How Mitchell Shire Council's GIS went mobile


By GovTechReview Staff
Friday, 07 February, 2014



The threat of bushfires is an ongoing reality for rural councils like Mitchell Shire Council, a 2684 square-kilometre area that lies 40km north of Melbourne and has approximately 36,000 widely dispersed residents.

Mitchell abuts the area where the notorious 2009 Black Saturday bushfires swept through Victoria, so bushfires are constantly on the minds of the council’s managers. To minimise the threat, the council maintains an ongoing fire-hazards monitoring program in which council officers patrol the region and note conditions that could contribute to the spread of bushfires, such as tall grass.Mitchell-GIS

The labour-intensive nature of this task had long ago driven the council to look into mobile technologies to facilitate this task, and it had years ago installed a mobile ecosystem complete with personal data assistants (PDAs), syncing stations, specialised software, and proprietary accessories.

“Some of the software alone was $1000 per unit or more,” recalled Simon O’Keefe, a geographical information systems (GIS) consultant and principal of GIS consultancy Groundtruth, which recently began working with Mitchell Regional Shire to revisit its expensive mobile environment.

“There was no app store,” he told attendees at a recent GITA geospatial-industry conference. “Transferring data to and from the devices involved docking cradles, Microsoft ActiveSync, cards, card readers and so on. All of these things were barriers to what they wanted, which was an effective communications link between the office and the field.”

The public GIS. Mobile technologies have progressed so far in recent years that Groundtruth knew Mitchell’s processes could be substantially improved by developing an alternative system that could be accessed using staff smartphones. Developing a proprietary app for tracking the bushfires, however, was be a complex and difficult course of action.

Rather than replacing one proprietary mobile interface with another, Groundtruth worked with Mitchell Shire Council to take a completely different approach by building a Web application that would leverage a Web-based GIS system that it had recently installed for the council with some unusual operating parameters.

Whereas GIS systems are normally tightly controlled within the council for use by staff, Mitchell’s adoption of Groundtruth’s Pozi GIS had allowed it to develop dual GIS interfaces – one for staff to use internally, and a feature-limited version that is available to the public.

That interface combines data from Mitchell’s own shire records and state mapping details to allow members of the public to search for information about the shire on a per-property basis. The interface also links to Google Street View to show property information in the same window, while other features include generating PDFs, zooming, and so on.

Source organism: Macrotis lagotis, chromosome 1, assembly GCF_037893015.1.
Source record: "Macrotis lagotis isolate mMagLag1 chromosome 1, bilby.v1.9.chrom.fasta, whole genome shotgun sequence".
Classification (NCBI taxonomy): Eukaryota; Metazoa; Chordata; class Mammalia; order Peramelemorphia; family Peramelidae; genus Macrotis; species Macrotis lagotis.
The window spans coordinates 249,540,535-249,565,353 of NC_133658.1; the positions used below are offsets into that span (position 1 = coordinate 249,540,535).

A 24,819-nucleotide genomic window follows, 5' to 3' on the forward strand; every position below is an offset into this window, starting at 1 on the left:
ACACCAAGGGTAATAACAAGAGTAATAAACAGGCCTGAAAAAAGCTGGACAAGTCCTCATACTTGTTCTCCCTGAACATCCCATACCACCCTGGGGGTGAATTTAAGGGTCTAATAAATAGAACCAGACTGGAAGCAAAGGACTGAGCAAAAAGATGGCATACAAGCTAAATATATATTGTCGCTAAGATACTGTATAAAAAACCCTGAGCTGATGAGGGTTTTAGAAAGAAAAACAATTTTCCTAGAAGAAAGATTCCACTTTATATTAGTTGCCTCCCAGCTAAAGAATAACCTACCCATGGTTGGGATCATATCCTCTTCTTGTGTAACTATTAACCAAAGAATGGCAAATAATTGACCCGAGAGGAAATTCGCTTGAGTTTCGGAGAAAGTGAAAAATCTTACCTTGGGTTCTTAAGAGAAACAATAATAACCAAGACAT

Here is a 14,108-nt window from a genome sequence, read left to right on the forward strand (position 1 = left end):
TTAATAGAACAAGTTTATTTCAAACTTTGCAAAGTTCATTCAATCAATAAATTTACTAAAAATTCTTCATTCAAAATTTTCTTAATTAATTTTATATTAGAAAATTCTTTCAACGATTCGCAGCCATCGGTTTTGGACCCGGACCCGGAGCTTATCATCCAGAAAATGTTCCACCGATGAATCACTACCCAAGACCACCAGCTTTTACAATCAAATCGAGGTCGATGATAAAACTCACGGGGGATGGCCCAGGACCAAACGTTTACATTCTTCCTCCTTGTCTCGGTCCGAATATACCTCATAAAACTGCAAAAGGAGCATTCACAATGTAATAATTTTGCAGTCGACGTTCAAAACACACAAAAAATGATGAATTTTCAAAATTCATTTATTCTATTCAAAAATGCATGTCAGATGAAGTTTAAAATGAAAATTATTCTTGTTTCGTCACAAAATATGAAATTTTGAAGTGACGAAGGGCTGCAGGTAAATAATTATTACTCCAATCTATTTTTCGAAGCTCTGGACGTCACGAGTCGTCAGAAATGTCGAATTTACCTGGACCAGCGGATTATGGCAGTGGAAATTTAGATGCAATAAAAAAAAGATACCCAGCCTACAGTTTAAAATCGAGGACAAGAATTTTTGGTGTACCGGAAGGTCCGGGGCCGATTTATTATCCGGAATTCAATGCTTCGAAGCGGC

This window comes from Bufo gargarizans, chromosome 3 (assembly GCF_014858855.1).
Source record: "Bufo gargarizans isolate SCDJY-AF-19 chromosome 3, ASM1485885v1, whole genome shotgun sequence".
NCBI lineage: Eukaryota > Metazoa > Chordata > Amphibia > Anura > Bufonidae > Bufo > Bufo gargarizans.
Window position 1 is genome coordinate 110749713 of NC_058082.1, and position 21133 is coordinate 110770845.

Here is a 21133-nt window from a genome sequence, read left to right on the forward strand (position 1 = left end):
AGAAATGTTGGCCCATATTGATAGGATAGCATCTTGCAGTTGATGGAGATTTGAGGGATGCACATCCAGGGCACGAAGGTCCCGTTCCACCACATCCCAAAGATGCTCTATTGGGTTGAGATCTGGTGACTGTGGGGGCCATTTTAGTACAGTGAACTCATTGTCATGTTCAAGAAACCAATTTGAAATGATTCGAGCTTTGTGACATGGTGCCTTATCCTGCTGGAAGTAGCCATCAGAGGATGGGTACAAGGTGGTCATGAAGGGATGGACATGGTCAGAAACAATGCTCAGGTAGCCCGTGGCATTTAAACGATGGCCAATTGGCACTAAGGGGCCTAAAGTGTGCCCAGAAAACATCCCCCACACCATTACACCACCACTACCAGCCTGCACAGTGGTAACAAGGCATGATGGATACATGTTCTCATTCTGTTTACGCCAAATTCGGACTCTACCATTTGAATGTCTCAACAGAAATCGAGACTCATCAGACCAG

Password-protected layers allow staff to access far more information including more- sensitive data such as valuations; this approach has already facilitated the swapping of valuation info with other bodies online rather than having to exchange MapInfo data files as in the past.

Going mobile. The desire to improve Mitchell’s bushfire monitoring drove Groundtruth’s development team to spend several days coding a new application, which they called Pozi Mobile, that would provide a mobile interface into the same Web-based GIS that staff and the public had already started using.

Built around open-source and standards-compliant tools, the Web client was built using HTML5 and JavaScript libraries such as the Sencha Touch touch-control layer and the OpenLayers Mobile mapping environment. The Web-based GIS server was built on PostGIS, a spatial extension to the PostgreSQL object relational database, and the GeoServer tool for sharing and editing geospatial data.

The HTML5 mobile app included special functionality allowing council officers to add new fire-hazard records, then follow them up weeks later and issue penalty notices if they had not been remedied.

With iPhone or other mobile device in hand, the app allowed them to enter a new record every minute and have it automatically updated on a central server. This is substantially faster and easier than the old sync-based solution.

Simply pushing the mobile app onto officers’ mobiles wasn’t the only key to making the system work., however: it was, O’Keefe points out, actually the decision to offer a public-facing GIS that simplified Mitchell Shire Council’s push to go mobile.

“What they had in their favour was that the existing GIS infrastructure was outside their firewall, where it was visible to both internal and field staff,” he explained.

“If we had tried to do the same with their internal GIS, we would have been on the wrong side of the firewall – and would have had to negotiate with the IT department to open up ports, or transfer data across reverse proxies into a DMZ. It would have been a burden for the IT department to maintain another server with specialised server they don’t care to have to learn about.”

The success at Mitchell Shire Council has driven Groundtruth towards similar installations at other councils. Rather than telling them to spend tens of thousands on specialty devices or hardware or on building an iPhone app, the firm now encourages an open-source approach that has proved entirely device independent.

“You’ve now got multiple devices, either in a browser or on a mobile device,” O’Keefe explained. “Once you’re on the Web you can take advantage of the delivery platform; it’s just as easy to share information to people in the field and the public, as it is to share with the person next to you.” – David Braue

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